Go Small or Go Home
With my first two nights being in a Narita hotel, there really wasn't time to do much. I knew that I'd be back here after five nights in Manila, so I quickly headed into Tokyo to find the perfect point-and-shoot camera. I wanted something that I could use for documenting my work (and any downtime) in Manila and to use for the pilgrimage afterwards.
My camera bag is already packed full of heavily used photography and videography gear from Sony, Panasonic and Olympus, but I wanted something with a built-in, fast aperture lens and 4K video. Although the list is growing, there aren't many out there. Being familiar with Panasonic products, I settled on the Lumix LX100. Yes, it's a couple years old, but it's hard to beat 4K, an f1.7 lens, and sensible ergonomics. It's pretty safe to say that everything from here on out (at least for this trip's blog) will be done on the LX100.
A Glimpse of the Philippines with the Panasonic Lumix LX100
My Thoughts on Manila
Ok, so spending just five days in Manila really just means that my opinion may be very nearly worthless. It's ok, though... it's just an opinion.
Everyone I met and worked with was very friendly and enormously humble. It didn't matter if it is was during my on-site photography work, at the mall, or even in a poverty-stricken neighborhood. Ok, I may have been met with the occasional inquisitive stare, but nothing about Manila made me feel uncomfortable or unsafe.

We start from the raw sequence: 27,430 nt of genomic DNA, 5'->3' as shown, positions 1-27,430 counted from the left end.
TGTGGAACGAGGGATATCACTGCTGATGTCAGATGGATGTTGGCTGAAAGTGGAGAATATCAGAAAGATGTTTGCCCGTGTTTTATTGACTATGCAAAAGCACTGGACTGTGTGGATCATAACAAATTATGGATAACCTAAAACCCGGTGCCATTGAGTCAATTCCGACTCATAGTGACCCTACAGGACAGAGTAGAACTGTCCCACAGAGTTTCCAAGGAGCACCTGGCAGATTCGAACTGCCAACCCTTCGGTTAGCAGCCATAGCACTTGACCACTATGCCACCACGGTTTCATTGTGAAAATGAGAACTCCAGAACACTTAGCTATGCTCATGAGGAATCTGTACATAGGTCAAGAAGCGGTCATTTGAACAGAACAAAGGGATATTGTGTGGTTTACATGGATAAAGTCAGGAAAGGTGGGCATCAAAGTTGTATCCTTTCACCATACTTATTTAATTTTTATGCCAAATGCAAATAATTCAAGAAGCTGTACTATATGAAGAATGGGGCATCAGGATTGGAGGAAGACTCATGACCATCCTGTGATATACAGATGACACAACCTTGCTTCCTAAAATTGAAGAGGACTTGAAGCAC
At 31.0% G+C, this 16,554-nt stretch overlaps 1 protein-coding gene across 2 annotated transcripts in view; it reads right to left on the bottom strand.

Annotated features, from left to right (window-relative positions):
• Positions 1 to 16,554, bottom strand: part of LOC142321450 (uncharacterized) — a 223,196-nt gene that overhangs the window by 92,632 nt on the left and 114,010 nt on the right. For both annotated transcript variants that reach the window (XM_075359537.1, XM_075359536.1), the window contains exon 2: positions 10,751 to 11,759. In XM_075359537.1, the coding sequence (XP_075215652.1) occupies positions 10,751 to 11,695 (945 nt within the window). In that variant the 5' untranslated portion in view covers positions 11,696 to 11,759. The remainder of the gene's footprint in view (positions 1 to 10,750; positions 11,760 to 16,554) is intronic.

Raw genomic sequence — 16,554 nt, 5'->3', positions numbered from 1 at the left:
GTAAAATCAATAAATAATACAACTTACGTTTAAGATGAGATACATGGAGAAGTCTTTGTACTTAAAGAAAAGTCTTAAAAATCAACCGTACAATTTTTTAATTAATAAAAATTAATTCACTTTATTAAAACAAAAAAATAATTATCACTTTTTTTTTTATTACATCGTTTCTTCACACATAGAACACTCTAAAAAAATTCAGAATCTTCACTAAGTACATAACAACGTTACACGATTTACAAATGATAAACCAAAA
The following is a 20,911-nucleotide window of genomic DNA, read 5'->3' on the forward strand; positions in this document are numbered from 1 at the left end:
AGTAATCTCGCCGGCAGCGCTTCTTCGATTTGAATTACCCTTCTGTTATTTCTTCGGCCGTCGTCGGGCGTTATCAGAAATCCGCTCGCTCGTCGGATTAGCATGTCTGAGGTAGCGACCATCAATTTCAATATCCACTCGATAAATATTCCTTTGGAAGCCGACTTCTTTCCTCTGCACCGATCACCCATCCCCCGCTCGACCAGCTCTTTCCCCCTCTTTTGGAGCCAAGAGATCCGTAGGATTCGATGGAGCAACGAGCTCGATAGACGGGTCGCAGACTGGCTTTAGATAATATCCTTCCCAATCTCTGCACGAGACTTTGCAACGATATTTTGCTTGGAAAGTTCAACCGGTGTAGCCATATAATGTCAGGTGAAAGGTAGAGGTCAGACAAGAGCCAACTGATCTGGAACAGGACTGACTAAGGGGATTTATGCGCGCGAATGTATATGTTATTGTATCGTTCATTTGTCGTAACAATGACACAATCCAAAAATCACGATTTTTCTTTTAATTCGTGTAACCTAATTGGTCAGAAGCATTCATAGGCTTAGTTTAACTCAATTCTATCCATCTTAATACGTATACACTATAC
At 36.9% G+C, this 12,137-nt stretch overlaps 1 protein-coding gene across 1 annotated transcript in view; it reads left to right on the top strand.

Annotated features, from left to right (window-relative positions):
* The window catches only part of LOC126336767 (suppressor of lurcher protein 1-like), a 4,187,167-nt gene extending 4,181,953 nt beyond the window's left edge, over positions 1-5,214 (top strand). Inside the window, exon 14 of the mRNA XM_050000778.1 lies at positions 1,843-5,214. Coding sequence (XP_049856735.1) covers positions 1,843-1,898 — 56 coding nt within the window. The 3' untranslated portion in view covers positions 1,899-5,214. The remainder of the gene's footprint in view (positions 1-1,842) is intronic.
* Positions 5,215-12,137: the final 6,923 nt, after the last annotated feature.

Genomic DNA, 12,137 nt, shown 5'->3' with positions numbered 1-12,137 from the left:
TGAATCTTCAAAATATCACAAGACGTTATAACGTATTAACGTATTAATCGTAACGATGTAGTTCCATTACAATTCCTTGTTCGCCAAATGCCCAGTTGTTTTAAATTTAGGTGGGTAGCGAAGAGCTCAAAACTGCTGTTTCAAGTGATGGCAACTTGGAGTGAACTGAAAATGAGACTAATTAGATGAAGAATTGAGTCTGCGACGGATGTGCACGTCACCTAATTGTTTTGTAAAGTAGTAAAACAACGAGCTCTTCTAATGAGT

I know there's all this talk in the U.S. and other western countries about President Duterte and his methods, but personally, I'm not one to use my own ignorance to pass judgement on others. (Remember, this is my worthless opinion.) In an attempt to cure that ignorance, I asked questions to those that appeared to me that they would answer candidly. In a nutshell, the answers very clearly pointed out that people here feel much safer with their new president. All of them said how they wouldn't dare go out late at night for fear of being assaulted or violently robbed. With obviously very little tolerance for criminal activity, Duterte and the police are more than happy to throw anyone in jail. Not sure if you've seen the news photos recently, but a Filipino jail is not where you want to go. The people I spoke with now think almost nothing of heading over to the corner convenience store at night, and they all echoed the same basic message; crime, drugs, and corruption now have an enemy.
Most seem to truly believe that there will be prosperous times ahead, and have prayed for this change for a long time. If my work in Manila is any indication, there may be much more foreign investment in the Philippines in the future, and the people there deserve it.
If their enormously charismatic leader's methods are questioned, many of them were quick to say that outsiders fail to count the staggering amount of innocent people that have lost their lives to drugs and corruption. Sounds like they've got a point.
On the last day in Manila, I realized that what I really gained from my first trip here was a deep and overwhelming sense of humility.
One U.S. dollar is a big deal, and most people here do their very best with every dollar or peso in their pocket. I'm just as guilty as the next person when it comes to finding the most meaningless things to grumble about, and I promised myself that I would do much less of that nonsense.
Finding contentment and joy in the smallest things won't just be empty words, but words I will do my very best to live by. Manila has undoubtedly changed me.